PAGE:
The lives and wellbeing of LGBT teens have improved dramatically over the past two decades thanks to the tireless work of advocates, lobbyist groups, and lawmakers, both within the community and allies beyond it. However, with the rise of popular hateful rhetoric and the glacially slow pace of social change, many of our LGBT youth still face drastic threats from both the society at large and those closest to them.
We need to talk more about our experiences with these threats, as well as what can be done to fight them, and see justice when it’s too late.
Going against the general trend, hate crimes have been shown to increase for the past two years in a row. With more politics-driven violent crimes taking part at protests, it’s easy to chalk this up to an aberration. Indeed, there has been a 400% rise in homicides targeting LGBT individuals, but also a rise in similarly targeted assaults that end up accidentally fatal. Wrongful death cases, of which you can see more here, can help the bereaved find justice in such cases, but hate crimes need to be treated more seriously to stop them from getting to that point.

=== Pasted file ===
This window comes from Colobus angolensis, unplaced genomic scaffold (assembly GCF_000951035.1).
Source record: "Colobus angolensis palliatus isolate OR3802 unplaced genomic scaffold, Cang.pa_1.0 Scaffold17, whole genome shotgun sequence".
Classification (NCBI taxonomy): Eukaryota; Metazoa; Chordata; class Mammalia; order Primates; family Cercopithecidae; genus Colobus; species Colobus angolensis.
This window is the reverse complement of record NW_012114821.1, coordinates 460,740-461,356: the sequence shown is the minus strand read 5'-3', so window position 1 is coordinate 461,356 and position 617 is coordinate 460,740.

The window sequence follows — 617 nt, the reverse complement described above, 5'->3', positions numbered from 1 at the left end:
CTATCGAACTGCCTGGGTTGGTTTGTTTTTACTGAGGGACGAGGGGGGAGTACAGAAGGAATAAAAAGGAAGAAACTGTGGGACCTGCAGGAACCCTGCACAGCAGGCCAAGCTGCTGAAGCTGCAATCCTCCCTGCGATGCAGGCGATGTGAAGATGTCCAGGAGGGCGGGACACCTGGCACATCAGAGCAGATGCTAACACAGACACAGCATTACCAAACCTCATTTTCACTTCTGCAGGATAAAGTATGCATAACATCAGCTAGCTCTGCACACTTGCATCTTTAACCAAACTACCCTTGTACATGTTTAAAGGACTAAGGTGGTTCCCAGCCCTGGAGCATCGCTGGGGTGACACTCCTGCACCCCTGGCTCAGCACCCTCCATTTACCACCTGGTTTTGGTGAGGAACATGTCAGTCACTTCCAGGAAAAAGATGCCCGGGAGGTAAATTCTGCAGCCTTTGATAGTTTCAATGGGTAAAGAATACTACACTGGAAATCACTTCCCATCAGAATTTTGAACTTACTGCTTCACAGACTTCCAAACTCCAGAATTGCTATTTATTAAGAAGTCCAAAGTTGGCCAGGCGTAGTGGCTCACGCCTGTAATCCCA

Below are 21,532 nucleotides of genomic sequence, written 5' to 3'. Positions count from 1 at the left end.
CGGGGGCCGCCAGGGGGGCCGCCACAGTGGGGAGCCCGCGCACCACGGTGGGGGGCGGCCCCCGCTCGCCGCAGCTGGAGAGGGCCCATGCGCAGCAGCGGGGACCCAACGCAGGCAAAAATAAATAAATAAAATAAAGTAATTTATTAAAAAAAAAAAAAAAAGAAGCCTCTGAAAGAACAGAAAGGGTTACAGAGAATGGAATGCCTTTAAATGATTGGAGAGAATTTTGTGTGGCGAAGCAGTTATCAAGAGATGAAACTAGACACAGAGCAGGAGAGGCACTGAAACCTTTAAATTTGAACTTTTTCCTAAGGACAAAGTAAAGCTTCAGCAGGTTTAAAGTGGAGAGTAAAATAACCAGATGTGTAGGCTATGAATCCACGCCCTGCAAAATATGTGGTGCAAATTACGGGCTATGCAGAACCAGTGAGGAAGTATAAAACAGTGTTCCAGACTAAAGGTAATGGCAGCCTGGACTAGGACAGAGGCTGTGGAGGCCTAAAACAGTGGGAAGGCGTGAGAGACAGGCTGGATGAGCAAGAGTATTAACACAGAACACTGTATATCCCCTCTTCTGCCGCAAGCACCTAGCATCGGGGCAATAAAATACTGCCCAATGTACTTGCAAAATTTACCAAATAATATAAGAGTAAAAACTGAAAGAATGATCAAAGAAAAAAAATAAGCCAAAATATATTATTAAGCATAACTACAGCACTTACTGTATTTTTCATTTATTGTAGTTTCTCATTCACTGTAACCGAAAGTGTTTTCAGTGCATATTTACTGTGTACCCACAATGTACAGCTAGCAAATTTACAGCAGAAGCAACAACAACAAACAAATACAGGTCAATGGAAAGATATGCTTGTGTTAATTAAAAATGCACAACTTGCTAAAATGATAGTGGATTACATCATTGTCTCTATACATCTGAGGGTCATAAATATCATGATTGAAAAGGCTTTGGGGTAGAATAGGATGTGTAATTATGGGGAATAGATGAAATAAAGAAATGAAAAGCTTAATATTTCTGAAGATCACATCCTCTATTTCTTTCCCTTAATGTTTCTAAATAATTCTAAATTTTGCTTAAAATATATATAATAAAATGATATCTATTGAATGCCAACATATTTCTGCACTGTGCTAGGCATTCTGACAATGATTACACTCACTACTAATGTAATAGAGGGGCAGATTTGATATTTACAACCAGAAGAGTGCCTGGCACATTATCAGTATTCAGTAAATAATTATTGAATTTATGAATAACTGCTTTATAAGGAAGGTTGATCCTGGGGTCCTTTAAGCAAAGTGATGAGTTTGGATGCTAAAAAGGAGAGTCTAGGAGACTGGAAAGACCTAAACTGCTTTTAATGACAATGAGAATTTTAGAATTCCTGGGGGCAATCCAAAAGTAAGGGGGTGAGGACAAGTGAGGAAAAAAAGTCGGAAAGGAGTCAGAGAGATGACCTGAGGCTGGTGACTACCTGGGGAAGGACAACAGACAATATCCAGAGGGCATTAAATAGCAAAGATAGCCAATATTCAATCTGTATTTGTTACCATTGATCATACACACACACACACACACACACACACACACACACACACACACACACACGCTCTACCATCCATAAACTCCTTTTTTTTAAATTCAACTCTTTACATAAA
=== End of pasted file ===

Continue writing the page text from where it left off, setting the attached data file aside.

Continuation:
A part of the general ignorance surrounding this topic is the widespread underreporting of anti-LGBT violent crime in news media, compared to other violent crimes.
LGBT youth are under significantly greater stress than any other demographic mentioned in recent studies, as you can see here. Besides creating a culture that is becoming more and more difficult to find comfort in, this has led to what could be called a suicide crisis for LGBT teens. In a National Youth Risk Behavior Survey, over 40% of high school students who identify as gay, lesbian, bisexual, or questioning reported suicidal thoughts. The same study had no stats for transgender teenagers, but many are concerned they face a similar, if not higher, risk.
One of the issues very little discussed when it comes to LGBT people is their higher rates of homelessness than other demographics. Homelessness is on the rise in general, with 2017 being the first year to see a rise since the Great Depression. However, 20% of homeless youth are LGBT, which is double the 10% of LGBT teens in the population, which you can read more about here.
In part, severe family conflict lies at the root of most LGBT homelessness, as well as an increased risk of sexual abuse before the age of 12. Homeless shelters need to do more to accommodate their queer beneficiaries. Improving awareness of this over-representation can help shelters focus on training to protect LGBT individuals and to keep discrimination from some of the few safe spaces available to teens in that kind of predicament.
As progressive politics become a more common talking point, it’s easy for many outside the LGBT community to believe that we live in a world that is, by large, post-bigotry. However, we know that’s not true and we must continue making the case for the marginalized and the threatened, especially those too young to properly defend themselves.